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Smithsonian partners with Yale students to develop accessible museum experiences

Students on the SEAS programme were tasked with developing two interactive museum exhibits with an emphasis on accessibility




The exhibits were created to tackle accessibility issues in museums   Credit: Sara Cottle on Unsplash

Six students from Yale University have developed two accessible museum exhibits in partnership with The Smithsonian Institute.

The students were part of the SEAS 2020 Summer Design/Research Scholars Program, an online scheme developed to provide academic opportunities such as internships during the COVID-19 pandemic.

The students, led by research scientist Katherine Schilling, were tasked with creating two interactive exhibits - an audiovisual music experience and an interactive exhibit on human migration. Both exhibits were created with an emphasis on accessibility.

World on the move

Titled World on the Move: 250,000 Years of Human Migration, the interactive exhibition features a token-based system, with different coloured tokens representing different locations and motives for migration.

Visitors select the tokens that represent where their families originated and why they migrated and drop them into transparent plastic tubes. As the tokens accumulate inside the tubes they create an effect similar to a bar chart and provide visitors with a visual representation of visitors’ family migration.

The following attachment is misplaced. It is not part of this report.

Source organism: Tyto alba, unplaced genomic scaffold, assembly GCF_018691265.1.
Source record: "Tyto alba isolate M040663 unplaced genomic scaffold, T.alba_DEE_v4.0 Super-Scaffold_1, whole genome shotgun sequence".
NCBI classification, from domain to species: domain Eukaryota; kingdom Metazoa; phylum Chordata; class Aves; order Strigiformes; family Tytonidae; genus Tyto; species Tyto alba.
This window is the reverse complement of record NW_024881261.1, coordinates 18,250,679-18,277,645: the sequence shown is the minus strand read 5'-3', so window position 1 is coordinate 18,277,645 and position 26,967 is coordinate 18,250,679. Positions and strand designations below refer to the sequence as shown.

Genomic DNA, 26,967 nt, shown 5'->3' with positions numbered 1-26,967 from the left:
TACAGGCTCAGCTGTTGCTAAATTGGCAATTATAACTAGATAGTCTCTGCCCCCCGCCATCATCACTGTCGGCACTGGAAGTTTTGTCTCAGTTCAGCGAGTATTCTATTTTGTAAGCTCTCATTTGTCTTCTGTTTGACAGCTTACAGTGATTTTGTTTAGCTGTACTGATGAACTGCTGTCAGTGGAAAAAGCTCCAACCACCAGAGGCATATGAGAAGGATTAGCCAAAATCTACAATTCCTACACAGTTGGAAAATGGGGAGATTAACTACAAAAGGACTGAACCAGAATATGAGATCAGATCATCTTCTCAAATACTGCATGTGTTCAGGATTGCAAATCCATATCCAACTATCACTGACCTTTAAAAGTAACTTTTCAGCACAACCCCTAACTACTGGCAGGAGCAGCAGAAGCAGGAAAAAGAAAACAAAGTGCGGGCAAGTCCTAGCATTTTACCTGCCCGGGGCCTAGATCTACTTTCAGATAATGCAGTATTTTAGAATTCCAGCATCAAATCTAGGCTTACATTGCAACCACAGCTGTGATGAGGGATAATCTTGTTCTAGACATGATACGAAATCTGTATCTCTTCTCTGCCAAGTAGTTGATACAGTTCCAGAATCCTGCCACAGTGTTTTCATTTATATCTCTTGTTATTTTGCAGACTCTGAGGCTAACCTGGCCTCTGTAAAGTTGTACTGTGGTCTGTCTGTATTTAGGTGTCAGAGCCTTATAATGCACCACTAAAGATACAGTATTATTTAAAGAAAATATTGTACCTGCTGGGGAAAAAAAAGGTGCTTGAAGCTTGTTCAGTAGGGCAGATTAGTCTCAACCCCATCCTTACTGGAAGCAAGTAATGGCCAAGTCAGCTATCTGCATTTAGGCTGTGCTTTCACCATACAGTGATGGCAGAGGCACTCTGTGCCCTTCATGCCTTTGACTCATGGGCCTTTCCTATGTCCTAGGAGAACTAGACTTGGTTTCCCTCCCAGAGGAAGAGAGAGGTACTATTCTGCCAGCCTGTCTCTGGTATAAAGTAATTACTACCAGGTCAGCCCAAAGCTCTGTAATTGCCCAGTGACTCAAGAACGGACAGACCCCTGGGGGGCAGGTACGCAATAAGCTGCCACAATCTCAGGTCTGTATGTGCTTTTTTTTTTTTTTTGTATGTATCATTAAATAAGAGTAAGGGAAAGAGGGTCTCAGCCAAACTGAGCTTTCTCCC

To make the visual experience accessible to those with blindness or low vision the tokens were designed with different textures, so visually-impaired guests can tell the difference, while sensors were installed to sort the tokens by colour. Audio buttons to help visitors navigate the exhibit were also installed.

Handheld heartbeat

The second experience focuses on the emotional experience of music, and how this can be conveyed to those with hearing impairments.

The work was inspired by Oskar Fischinger, a filmmaker known for his abstract musical animations. It featured a Kinect motion sensor that would create musical and visual pieces when visitors stood in front of it, as well as a touchpad that simulates heartbeats of different tempos with each one linked to a different emotion.

“What’s exciting to me about this project is that it’s about six incredibly talented undergraduates who marshalled their design and engineering talents to tackle some of the trickiest challenges facing museums today,” said the Smithsonian’s undersecretary of Science, Roger Brissenden.

“Accessibility is an incredibly important priority for the Smithsonian right now, especially as we move into a post-COVID, new normal.”

Susan Ades, director of Smithsonian exhibits, added: “The energy, creativity, problem-solving, smarts and passion that [these students] brought to these two challenges was really inspiring.”


For the ‘World on the Move’ exhibit students created different coloured tokens representing global migration patterns - Credit: Veronica Chen


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Home Opinion In depth Video